Things get more difficult if we are talking about shared hosting on an apache + mod_fcgid + php environment, as there are several different parameters to be tuned in order for large uploads to work.
As far as we could see, there's a lot of people hitting different limits in their applications and looking for solutions, but no handy summary of where to make the necessary changes.
Traditionally the PHP interpreter ran inside the apache process. Apache would load the PHP library (mod_php.so) and use it to parse the PHP based pages. Using a wrapper for the execution of PHP opens new possibilities. This is how the mod_fcgid developers see their approach to the problem:
mod_fcgid is a high performance alternative to mod_cgi or mod_cgid, which starts a sufficient number instances of the CGI program to handle concurrent requests, and these programs remain running to handle further incoming requests. It is favored by the PHP developers, for example, as a preferred alternative to running mod_php in-process, delivering very similar performance.
Not going into lengthy performance discussions (performance is cheap these days) we see see security as the main reason for adopting a mod_fcgi based architecture. In fact, it can be combined with SuExec to have each apache virtual host executing PHP as a different user. This is truly a life saver in terms of preventing damage and analyzing evidence from hacking attempts.
A detailed howto can be found here. A very nice tool for web hosting that integrates Apache, PHP and SuExec on RHEL/CentOS can be found here.
Time related parameters
The following PHP variables are involved:
max_execution_time - This sets the maximum CPU time in seconds a script is allowed to run
max_input_time - This sets the maximum time in seconds a script is allowed to parse input data, like POST, GET and file uploads
These variables can be tuned on the vhost specific php.ini file, eg
The exact path to each php.ini depends on your system.
The following Apache and mod_fcgid variables are also involved and should be appropriately set in the vhost directive in httpd.conf:
Timeout - Apache variable that is used for several different things, including "the length of time to wait for output from a CGI script". This defaults do 300 seconds and is used at apache level regardless of how PHP or other scripts are configured.
IPCCommTimeout / FcgidIOTimeout - This is specific to mod_fcgid and does NOT override any other settings. The default is 40 seconds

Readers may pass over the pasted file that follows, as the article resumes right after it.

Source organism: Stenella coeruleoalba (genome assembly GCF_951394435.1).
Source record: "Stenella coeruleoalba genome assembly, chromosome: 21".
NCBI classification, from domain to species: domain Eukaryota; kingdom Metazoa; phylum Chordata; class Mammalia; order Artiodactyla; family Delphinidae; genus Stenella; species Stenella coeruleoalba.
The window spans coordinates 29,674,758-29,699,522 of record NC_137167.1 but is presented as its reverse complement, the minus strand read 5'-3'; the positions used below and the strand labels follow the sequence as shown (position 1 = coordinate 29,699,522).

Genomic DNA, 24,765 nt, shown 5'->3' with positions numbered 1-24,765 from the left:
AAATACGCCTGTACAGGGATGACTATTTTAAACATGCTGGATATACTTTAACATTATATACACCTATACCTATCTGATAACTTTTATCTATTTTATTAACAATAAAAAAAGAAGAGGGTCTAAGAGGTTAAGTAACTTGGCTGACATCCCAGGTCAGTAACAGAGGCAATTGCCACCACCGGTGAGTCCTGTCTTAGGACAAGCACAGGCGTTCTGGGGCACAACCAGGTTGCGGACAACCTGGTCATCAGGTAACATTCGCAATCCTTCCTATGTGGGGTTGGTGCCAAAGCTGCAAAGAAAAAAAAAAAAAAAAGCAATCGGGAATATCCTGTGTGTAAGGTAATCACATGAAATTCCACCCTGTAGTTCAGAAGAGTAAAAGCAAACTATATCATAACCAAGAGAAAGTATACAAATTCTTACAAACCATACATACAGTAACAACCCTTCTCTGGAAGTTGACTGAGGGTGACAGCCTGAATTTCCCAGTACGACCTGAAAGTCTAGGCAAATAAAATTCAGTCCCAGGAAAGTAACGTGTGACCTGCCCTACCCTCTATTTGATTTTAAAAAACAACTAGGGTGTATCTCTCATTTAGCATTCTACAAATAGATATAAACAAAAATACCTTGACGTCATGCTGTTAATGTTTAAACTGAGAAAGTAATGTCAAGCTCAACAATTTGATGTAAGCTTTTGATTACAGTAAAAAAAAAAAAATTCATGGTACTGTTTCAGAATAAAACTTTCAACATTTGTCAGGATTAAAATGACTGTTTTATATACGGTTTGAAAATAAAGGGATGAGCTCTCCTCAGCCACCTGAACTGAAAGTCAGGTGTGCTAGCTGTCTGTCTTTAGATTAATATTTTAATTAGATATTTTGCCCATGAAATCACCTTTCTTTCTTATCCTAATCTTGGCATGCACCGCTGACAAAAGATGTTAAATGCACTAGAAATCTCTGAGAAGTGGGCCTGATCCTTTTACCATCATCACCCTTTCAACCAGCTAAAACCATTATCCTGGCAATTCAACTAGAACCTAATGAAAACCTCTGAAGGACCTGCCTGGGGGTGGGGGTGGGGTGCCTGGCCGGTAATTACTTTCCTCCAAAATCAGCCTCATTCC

Notes: FcgidIOTimeout replaces the initial IPCCommTimeout for the same purpose. See the definition here. There is a bug related to mod_fcgid 2.2.x explained here.
Thus, if, from the client upstream bandwidth and the file sizes to support, the expected upload time is up to 10 minutes, you should set on php.ini
max_input_time = 600
and on the corresponding vhost on httpd.conf
IPCCommTimeout 600For example, if the client wants to upload 50MB over an ADSL line with an announced upstream rate of 1Mbps, the upload time in ideal conditions would be:
t = ( 50 * 1024 * 1024 * 8 ) / (1 * 1000 * 1000 * 0.8 ) ~ 524.29 s
In the previous formula 0.8 roughly accounts for the ADSL overhead and it is assumed that traffic on the ADSL "neighborhood" is low enough not to interfere with this file transfer.
As for max_execution_time it is harder to estimate as it's CPU time (ie, only counts when the process is actually running, not waiting for I/O) but you can start using the default which is 30. Depending on the total server load this may or may not have to be changed.
Size related parameters
The following PHP variables are involved:
upload_max_filesize - The maximum size of an uploaded file via PHP (uses HTTP upload)
post_max_size - Sets max size of post data allowed. This setting also affects file upload. To upload large files, this value must be larger than .
memory_limit - the memory limit for individual PHP scripts
Thus, to support files up to, say, 50M you should set something like:
post_max_size = 51M
upload_max_filesize = 50M
The memory_limit value is harder to estimate as it depends on what the script does with the file. For example for roundcube there was a popular bug regarding the amount of memory consumed by attachments (see here) but generally applications aren't so demanding.
The PHP documentation recomends memory_limit larger than post_max_size, so as a rule of thumb starting with 16 + post_max_size (16M is the default PHP value) should be enough. However, we think the documentation is wrong / outdated. To run things tight one can perfectly start with the default value of 16M and see if anything fails. Examining error_log will make clear if the script runs out of memory:
[warn] mod_fcgid: stderr: PHP Fatal error: Allowed memory size of 8388608 bytes exhausted (tried to allocate 4864 bytes)...
During our tests we realized that a simple file management web application could upload large files under the default PHP 16M memory_limit without any problems (tested on RHEL with php 5.1 - see similar comments here, here, and here).
The apache directive LimitRequestBody can also prevent large uploads. However, it defaults to 0 and is usually not present on httpd.cond, which means no limit is enforced by default.
PHP File Uploads